Saturday, November 21, 2009


Big projects have one inherent problem - they take so much time that they are inevitably interrupted while in progress. Right now I'm sewing some patchwork Christmas gifts, which have the disadvantage that I can't show photo proof/eye candy, just in case. I already sewed a wool cloak, dark blue, for a medieval costume event. As it's very plain, any photos would be boring. I will sew the dress for the event after Christmas; the gowns I have so far are suited for warmer weather, and the upcoming event is in January, so I do want something warmer than I've had. Again, no photos.

General Christmas preparations are also a major interruption. I plan to spend time next week decorating and baking; then Christmas cards need to be written. After all, I love to get mail, so I have to produce some in return or advance, whichever.

Quilt sewing just may get postponed into January...

Tuesday, November 03, 2009


There are differing opinions on the subject of whether or not to prewash fabrics before sewing them into patchwork. Some claim that their works look better if the fabric is used as new, especially if they don't ever intend to wash them. I belong to those who think that there are at least two important reasons to wash any fabric before cutting and sewing it: possible shrinkage and bleeding.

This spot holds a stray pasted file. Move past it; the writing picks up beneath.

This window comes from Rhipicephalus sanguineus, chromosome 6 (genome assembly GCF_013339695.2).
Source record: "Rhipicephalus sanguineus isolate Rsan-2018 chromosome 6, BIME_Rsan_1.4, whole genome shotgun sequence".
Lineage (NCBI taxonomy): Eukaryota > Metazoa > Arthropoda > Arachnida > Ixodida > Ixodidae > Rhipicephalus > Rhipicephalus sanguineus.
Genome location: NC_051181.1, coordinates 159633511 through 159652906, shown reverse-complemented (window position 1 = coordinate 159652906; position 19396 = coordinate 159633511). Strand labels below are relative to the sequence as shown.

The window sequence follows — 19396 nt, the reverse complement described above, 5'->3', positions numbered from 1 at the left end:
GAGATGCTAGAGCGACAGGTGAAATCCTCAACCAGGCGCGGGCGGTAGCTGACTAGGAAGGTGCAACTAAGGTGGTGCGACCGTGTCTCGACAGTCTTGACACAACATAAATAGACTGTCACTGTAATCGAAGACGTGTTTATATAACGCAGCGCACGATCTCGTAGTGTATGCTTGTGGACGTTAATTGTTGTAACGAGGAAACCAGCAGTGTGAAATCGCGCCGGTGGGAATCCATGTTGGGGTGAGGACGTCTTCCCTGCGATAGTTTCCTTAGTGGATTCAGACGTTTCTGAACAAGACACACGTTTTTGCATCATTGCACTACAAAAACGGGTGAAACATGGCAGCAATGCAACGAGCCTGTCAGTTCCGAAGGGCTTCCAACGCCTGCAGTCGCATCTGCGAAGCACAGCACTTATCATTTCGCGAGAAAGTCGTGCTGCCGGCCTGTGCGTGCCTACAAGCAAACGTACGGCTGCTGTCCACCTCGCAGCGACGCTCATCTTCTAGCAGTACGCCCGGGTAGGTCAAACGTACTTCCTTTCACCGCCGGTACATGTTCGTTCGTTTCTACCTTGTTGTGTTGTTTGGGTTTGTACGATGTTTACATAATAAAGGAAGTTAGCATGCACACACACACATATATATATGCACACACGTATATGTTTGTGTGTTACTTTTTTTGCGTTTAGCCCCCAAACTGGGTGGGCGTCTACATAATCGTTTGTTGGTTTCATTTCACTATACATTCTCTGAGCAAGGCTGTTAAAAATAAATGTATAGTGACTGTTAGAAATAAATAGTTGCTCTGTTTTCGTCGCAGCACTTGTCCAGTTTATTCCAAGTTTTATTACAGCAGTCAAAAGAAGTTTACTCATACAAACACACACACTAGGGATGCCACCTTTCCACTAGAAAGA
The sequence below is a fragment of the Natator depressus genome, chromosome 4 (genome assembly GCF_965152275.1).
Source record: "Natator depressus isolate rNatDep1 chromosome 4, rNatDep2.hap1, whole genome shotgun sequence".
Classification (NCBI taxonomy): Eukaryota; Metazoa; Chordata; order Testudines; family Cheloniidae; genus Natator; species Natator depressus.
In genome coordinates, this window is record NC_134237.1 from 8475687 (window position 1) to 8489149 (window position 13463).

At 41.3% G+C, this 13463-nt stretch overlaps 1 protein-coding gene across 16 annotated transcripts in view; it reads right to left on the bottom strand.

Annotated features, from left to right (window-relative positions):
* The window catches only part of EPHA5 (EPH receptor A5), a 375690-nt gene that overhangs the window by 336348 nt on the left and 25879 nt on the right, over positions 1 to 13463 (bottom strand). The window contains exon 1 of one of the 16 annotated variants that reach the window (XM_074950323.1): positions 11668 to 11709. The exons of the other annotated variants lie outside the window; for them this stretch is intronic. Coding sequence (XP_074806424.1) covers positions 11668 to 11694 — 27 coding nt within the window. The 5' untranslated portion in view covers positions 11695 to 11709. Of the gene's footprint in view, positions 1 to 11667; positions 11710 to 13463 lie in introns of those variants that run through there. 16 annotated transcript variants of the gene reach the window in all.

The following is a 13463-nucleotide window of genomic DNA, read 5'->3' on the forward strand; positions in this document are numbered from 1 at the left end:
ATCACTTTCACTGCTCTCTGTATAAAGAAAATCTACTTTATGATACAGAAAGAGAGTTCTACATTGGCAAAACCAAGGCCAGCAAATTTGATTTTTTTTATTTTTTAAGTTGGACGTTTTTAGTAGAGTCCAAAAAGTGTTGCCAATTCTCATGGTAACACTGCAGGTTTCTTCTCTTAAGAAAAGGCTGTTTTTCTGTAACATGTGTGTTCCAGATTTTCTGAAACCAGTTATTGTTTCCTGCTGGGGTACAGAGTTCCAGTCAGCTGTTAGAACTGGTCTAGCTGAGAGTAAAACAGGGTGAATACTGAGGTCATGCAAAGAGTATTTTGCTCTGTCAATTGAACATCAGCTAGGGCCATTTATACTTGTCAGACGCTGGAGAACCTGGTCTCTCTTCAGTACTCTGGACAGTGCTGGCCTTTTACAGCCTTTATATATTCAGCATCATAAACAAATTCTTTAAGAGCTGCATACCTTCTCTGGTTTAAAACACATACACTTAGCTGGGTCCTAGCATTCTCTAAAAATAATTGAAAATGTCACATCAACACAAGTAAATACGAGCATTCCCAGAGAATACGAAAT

Even if shrinkage may not seem much on a small individual fabric piece, it does add up, and using strips in various directions may result in uneveness - fabrics shrink more vertically than horizontally. Even if I'm sewing a wall hanging, I want to know that I can wash it if necessary without any detriment to its shape.

Bleeding is even worse - one fabric that is not colourfast can ruin all of the others. Who's to say that some raindrops or a splash of water will never hit the surface even if the quilt does not get washed? (Murphy's Law would warn us that it will surely happen!) Most batik fabrics and some others lose surplus colour when washed and rinsed and can be used afterwards. But on occasion, as happened to me yesterday, a fabric still colours the water after numerous rinses - and I therefore eliminate it from my choices for this quilt. It's not worth the effort I put into sewing and quilting to have it ruined by one or a few pieces.

I spent several hours last evening ironing all the pieces I washed yesterday, and discovered another good reason for preparing the fabrics - it helps me get an overview of all that I have and gets me into the mood for cutting and sewing. I really enjoyed my ironing session - additionally made more entertaining by watching "Mansfield Park" on DVD while working.

Now everything's ready to go, and I can carry on cutting and sewing the over 3000 pieces of which this quilt will be composed.